Sunday, November 10, 2013

Loss

Dear Reader: I write to better understand my experiences of life; I share with the hope that my words will touch something inside you, and together we will remember that we all walk through life with love and loss, joy and sorrow, hope and despair, faith and uncertainty.

NOTE: In this post I discuss death.



Veerle was a curious, obstinate, passionate young woman eager to explore every facet of life. Our families had known each other our whole lives, but I didn’t really get to know her until my last year of high school when I lived with her family in Belgium.

Three years her senior, I came to think of Veerle as my little sister. I loved her fiercely, and I wanted to knock life’s barriers out of her way. Being a teen myself without the benefit of wisdom, that sometimes included lying to her parents so she could see that risqué movie or sneak off for a rendezvous with the boy she had a crush on.


Veerle was just 18, waiting to cross the street on her way to choir practice, when two cars came racing around the corner; one jumped the curb and killed her there on the pavement, then kept on going.

When I heard the news, I had just brought home my two week old son from the hospital. I was still in shock from becoming a mom and from having him in intensive care for severe jaundice. Baby Chris and I were barely getting reacquainted when my mom called to tell me Veerle had died.

Veerle was vibrant and spirited. I could not grasp that everything she was, the fierce light that shown through her, was gone. I couldn’t comprehend that she was gone, just like that. Where did she go, her essence, her spirit, her soul? How could all of that simply stop being? I couldn’t make sense of it. Why her? Why couldn’t it have been someone older, someone less special, someone I didn’t love so completely?

There was no room for my grief. No time to grieve. I could cry, a little, while nursing my son or rocking him to sleep. But to truly honor Veerle, honor the loss I felt at losing her, there was no place for that. My husband wasn’t much older than me and unprepared to deal with either parenthood or being a supportive spouse, so I did the only thing I knew to do: I soldiered on, and tucked away my strong emotions as deeply as I could. That’s the deal: in order to bury our grief, we also bury our joy and delight. Without doing it consciously, I buried those most tender and vulnerable parts of myself.

I used to imagine Veerle visiting me in the U.S., the two of us creating memories together and being the best of friends through the years. My grief at losing Veerle lodged somewhere in my throat, where it stayed for 18 years.



When my son turned 18 and he could travel outside the country without his father’s permission (he and I having long since parted ways), I took Chris to the small Belgian town where I’d lived with Veerle and her family my last year of high school. Veerle’s brother Bart, with whom I’d also been very close, and I bought a jasmine plant and drove to the picturesque stone church, in the shadow of which she was buried. Her grave was marked with a simple wooden cross, the words “loneliness is life without you” expressing what my heart had tried to keep hidden all those years. As we dug into the soft dirt to plant the fragrant jasmine, I felt years of suppressed grief, tears, pain and loneliness spill out messily and noisily. I felt my grief carry me away, and I had no choice but to hang on while it played out. Eventually I felt a weight lift, a clamp on my throat release. I was there where she had been laid to rest by those who loved her dearly, I sensed their caring, and I honored her by finally releasing all my unexpressed pain from having to live my life without her.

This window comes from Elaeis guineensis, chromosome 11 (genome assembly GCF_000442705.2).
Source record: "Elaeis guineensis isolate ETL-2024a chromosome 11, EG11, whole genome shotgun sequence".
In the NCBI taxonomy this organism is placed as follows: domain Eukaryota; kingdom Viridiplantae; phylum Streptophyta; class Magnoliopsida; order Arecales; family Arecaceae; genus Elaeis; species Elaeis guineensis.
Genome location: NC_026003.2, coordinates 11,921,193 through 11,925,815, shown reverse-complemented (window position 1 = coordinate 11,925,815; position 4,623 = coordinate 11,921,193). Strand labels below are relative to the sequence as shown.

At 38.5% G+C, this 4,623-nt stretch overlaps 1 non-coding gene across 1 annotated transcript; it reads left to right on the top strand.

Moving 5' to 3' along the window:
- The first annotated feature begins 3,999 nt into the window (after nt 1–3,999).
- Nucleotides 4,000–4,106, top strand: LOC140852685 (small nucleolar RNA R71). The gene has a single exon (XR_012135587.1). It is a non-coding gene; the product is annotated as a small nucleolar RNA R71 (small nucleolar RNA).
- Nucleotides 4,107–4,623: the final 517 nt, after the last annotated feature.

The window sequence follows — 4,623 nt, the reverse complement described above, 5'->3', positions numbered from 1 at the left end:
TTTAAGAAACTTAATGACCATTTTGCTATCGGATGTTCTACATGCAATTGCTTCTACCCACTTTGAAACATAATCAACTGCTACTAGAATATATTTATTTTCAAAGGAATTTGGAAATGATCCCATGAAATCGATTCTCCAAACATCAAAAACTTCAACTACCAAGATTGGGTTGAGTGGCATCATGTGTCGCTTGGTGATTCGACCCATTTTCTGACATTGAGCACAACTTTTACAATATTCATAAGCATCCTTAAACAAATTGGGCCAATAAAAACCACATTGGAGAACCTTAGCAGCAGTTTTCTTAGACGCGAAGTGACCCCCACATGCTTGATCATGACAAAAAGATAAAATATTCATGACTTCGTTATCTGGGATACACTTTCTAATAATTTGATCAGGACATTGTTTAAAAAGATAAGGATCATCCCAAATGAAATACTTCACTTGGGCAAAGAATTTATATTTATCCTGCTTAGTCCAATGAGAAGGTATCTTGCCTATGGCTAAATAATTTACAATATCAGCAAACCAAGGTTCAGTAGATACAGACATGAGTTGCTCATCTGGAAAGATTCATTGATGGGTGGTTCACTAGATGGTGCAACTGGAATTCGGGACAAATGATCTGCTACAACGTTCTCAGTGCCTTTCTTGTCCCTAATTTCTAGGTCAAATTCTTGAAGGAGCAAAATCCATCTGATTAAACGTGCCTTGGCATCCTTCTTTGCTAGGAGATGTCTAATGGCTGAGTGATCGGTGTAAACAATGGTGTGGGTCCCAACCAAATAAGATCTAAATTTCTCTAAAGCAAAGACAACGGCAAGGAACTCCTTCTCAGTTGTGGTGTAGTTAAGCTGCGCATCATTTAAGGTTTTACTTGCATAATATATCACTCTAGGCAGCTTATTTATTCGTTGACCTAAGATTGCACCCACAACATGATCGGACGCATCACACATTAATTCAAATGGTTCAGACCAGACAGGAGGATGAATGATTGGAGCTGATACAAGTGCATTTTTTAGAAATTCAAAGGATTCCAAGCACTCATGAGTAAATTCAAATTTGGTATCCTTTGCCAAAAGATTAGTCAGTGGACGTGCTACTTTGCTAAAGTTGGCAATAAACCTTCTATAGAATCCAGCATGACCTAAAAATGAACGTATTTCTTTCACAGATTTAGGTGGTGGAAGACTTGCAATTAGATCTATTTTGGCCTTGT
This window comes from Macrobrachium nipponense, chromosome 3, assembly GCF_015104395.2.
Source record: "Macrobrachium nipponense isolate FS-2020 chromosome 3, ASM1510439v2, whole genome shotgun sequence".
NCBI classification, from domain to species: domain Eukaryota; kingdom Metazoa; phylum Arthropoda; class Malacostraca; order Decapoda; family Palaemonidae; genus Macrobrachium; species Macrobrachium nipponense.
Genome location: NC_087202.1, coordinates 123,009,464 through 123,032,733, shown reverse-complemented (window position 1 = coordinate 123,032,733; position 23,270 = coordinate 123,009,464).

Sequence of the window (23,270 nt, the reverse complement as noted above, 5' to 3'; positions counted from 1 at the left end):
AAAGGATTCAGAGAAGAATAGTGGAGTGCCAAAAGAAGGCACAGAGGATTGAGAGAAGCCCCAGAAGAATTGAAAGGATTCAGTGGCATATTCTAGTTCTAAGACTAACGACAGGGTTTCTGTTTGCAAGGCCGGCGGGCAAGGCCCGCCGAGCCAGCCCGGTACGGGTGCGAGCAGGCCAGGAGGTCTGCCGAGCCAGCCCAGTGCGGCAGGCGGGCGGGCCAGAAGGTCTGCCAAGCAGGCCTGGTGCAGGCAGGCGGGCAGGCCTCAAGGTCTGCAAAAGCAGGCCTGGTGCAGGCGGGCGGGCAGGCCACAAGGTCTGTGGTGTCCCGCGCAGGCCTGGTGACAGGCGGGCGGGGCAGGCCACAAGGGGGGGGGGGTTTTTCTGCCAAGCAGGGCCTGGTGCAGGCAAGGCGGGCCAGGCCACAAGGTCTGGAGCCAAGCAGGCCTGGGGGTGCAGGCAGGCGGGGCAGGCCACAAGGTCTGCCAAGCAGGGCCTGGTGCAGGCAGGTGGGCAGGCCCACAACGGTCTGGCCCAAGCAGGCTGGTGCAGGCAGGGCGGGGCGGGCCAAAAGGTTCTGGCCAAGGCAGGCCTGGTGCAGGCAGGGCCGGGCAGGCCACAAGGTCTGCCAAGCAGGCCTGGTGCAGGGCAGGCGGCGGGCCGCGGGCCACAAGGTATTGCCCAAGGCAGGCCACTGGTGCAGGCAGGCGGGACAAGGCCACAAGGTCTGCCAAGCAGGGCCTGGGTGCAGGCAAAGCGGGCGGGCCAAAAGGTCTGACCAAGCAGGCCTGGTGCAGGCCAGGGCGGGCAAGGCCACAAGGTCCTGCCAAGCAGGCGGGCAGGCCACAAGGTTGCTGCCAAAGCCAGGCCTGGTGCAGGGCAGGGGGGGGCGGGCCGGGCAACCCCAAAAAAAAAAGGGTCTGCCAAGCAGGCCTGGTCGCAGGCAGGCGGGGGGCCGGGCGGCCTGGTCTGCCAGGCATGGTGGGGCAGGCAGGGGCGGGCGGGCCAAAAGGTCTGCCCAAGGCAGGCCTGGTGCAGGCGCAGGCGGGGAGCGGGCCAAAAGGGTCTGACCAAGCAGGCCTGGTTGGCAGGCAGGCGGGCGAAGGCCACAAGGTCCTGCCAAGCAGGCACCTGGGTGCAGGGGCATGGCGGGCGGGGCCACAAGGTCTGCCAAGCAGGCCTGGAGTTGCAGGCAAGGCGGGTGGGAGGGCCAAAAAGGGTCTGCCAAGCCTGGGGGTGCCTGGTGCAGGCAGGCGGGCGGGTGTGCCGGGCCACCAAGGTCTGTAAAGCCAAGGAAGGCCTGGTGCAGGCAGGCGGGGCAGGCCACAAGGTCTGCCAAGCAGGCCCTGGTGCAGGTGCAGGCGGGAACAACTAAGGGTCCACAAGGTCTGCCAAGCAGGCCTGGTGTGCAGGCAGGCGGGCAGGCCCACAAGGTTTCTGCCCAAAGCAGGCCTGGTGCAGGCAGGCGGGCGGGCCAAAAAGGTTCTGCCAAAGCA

What do any of us know, really, about the purpose of Life? But if I am to hazard a guess, I’d say it isn’t to be happy, or even to be at peace. I would say the purpose of Life is to Show Up, to participate fully, to truly experience what it is to be Human. And that means to be happy, blissful, rapturous; but also to be anguished, outraged, fearful, confused. How can we participate fully in Life and not feel these things?



Four weeks ago my 18 year old niece Simone died of a very aggressive cancer. We had less than three weeks to prepare. I didn’t know that cancer could strike so hard, and so fast. The first day I heard the news, I wasn’t particularly worried. So many young people survive one sort of cancer or another. But then the prognosis came and it was grim. First was the shocking news that she had cancer. Then plans for emergency surgery. Then those plans were scrapped in favor of chemotherapy. Then when Simone showed up for her first treatment, the doctors said that the cancer was in fact untreatable. Simone was given a few weeks to live, then that was amended to a week, then to just a few days.

It was like being slammed to the ground, over and over. There was no time to grasp each prognosis, before the next came in dramatically more horrible than the last. And this was how it felt to me, not a member of Simone’s most inner circle. I cannot begin to imagine what this was like for her mom Lauren, or for my sister’s family who were like Simone’s second family.

Simone was surrounded by the people who were most important to her, and there was time to say the final words that not all of us take the opportunity to speak. That, at least, is something that I hope will be comforting in the years ahead.



For the first several days into Simone’s brief battle with cancer, I responded how I often do these days: I hid from the world, paralyzed by the enormity of it. Then after a few days I found the strength to offer support. At that time those who had been most active in Simone’s life were already at the hospital with her, and I realized that if I were to go it would be for me, not her. So I offered what support I could from the sidelines.